Mother’s Day

This Sunday, May 13, 2018, Mother’s Day is celebrated in America. If it weren’t for mothers, none of us would be here. Our mothers provide us with so much. They give us life, feed us, nurture us, teach us. They usually are the one we turn to when we need comfort, guidance, and to fix what hurts – whether it is a splinter, a cut, or a broken heart.

For those of us whose mothers are still alive, tell them every day, but especially this Sunday, that you LOVE them!!! Although you could send your mother a text or an email – how impersonal is that? – pick up the phone and call your mother. Right now! Just as we need to know our mothers love us and are there for us, they need to hear us say how much we love them.

Mothers give us so much. It is only right that we as children give something back to them, whether it is a bouquet of flowers, taking Mom out to eat, or writing a simple note in our own handwriting telling them what they mean to us. They will cherish that more than just about anything, except their children. They will add that note to their collection of “art” and writings they have saved ever since we were young. Do you remember making macaroni or pipe cleaner art for Mom or “writing” cards to Mom before you even knew how to write? You may not; but Mom does.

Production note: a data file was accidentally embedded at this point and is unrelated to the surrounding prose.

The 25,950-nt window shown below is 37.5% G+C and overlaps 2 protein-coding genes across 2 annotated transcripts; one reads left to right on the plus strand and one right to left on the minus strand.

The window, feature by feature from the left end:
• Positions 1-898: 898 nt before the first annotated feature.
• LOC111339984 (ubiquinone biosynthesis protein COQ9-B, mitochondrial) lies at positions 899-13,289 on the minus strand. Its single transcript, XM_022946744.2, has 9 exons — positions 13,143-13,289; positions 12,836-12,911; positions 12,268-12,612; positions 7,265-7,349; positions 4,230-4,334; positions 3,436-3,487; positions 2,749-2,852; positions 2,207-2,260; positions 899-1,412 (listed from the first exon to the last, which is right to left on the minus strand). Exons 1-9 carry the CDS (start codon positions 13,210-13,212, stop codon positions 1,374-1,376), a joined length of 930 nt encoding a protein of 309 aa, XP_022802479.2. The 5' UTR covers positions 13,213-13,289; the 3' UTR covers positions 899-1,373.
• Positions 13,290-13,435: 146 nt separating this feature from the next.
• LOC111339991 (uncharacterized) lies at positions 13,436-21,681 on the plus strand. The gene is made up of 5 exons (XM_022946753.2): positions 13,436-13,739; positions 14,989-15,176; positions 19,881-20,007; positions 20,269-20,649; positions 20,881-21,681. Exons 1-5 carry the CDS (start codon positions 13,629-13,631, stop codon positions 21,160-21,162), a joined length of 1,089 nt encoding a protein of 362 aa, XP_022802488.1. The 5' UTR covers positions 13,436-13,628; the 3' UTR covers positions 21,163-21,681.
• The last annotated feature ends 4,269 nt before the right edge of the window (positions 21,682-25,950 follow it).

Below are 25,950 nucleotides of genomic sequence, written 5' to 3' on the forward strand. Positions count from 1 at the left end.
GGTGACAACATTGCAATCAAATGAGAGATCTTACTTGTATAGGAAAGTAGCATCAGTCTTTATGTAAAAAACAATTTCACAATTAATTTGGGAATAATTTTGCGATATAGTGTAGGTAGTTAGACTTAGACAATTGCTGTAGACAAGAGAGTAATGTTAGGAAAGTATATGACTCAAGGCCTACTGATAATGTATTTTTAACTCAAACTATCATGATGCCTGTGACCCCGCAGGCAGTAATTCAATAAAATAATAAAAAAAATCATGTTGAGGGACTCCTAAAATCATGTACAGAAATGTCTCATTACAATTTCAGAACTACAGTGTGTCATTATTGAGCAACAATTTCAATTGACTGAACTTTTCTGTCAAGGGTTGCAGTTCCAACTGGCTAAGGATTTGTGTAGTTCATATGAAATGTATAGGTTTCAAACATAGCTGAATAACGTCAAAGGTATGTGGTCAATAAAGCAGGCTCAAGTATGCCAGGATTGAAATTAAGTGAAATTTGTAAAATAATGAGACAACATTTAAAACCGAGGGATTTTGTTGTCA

Think of all the things Moms have done with us, for us, and given to us. They read bedtime stories to us, went with us to school activities, and drove us to our friends’ homes. As we became older, they shared recipes, family traditions, and spoke words of wisdom that we can still hear as clearly as the day she told them to us.

For those women who are yet to become mothers, it will be a wonderful time. It will literally change your life. Having a child makes you realize that your priorities have changed. Nothing and no one is more important than your child or children. It will be a time of excitement and challenges, but one that you definitely don’t want to miss.

For those of us whose mothers are no longer with us, let us cherish the memories and be blessed for the mother we had.

History of Mother’s Day in America

In 1914, President Woodrow Wilson designated the second Sunday in May as Mother’s Day. Anna Jarvis, although she never married and never had any children, is usually recognized as the founder of Mother’s Day in America. She wanted it to be a day when children celebrate their mothers and tried to protect that day from being commercialized. But, as you know, Mother’s Day is now very much about business. According to a National Retail Federation’s annual Mother’s Day spending survey, people will spend about $23 billion for Mother’s Day (annual Mother’s Day spending survey).

The white carnation was the original flower of Mother’s Day. It was the favorite flower of Anna Jarvis’ mother. As Ms. Jarvis stated in a 1927 interview, “The carnation does not drop its petals, but hugs them to its heart as it dies, and so, too, mothers hug their children to their hearts, their mother love never dying.”

To learn more about Mother’s Day in America, click here to read about the early years of Mother’s Day and here for more history.